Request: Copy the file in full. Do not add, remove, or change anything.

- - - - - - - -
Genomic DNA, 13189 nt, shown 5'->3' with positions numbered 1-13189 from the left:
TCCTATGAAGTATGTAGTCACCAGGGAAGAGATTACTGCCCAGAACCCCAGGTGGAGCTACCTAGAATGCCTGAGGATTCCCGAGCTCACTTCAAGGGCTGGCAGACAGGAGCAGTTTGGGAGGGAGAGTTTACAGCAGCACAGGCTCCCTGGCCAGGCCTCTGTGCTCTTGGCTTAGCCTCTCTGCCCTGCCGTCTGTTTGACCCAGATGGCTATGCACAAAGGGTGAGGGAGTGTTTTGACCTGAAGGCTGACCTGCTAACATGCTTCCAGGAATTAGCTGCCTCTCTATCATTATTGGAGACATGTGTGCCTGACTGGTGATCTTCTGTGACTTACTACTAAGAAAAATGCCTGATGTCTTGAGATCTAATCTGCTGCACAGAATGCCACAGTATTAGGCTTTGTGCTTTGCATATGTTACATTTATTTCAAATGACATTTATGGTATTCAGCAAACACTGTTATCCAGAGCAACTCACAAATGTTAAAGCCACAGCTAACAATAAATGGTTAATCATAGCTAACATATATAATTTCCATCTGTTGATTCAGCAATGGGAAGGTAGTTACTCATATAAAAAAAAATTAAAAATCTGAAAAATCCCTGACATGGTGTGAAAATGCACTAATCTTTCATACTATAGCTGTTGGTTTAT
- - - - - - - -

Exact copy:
Genomic DNA, 13189 nt, shown 5'->3' with positions numbered 1-13189 from the left:
TCCTATGAAGTATGTAGTCACCAGGGAAGAGATTACTGCCCAGAACCCCAGGTGGAGCTACCTAGAATGCCTGAGGATTCCCGAGCTCACTTCAAGGGCTGGCAGACAGGAGCAGTTTGGGAGGGAGAGTTTACAGCAGCACAGGCTCCCTGGCCAGGCCTCTGTGCTCTTGGCTTAGCCTCTCTGCCCTGCCGTCTGTTTGACCCAGATGGCTATGCACAAAGGGTGAGGGAGTGTTTTGACCTGAAGGCTGACCTGCTAACATGCTTCCAGGAATTAGCTGCCTCTCTATCATTATTGGAGACATGTGTGCCTGACTGGTGATCTTCTGTGACTTACTACTAAGAAAAATGCCTGATGTCTTGAGATCTAATCTGCTGCACAGAATGCCACAGTATTAGGCTTTGTGCTTTGCATATGTTACATTTATTTCAAATGACATTTATGGTATTCAGCAAACACTGTTATCCAGAGCAACTCACAAATGTTAAAGCCACAGCTAACAATAAATGGTTAATCATAGCTAACATATATAATTTCCATCTGTTGATTCAGCAATGGGAAGGTAGTTACTCATATAAAAAAAAATTAAAAATCTGAAAAATCCCTGACATGGTGTGAAAATGCACTAATCTTTCATACTATAGCTGTTGGTTTAT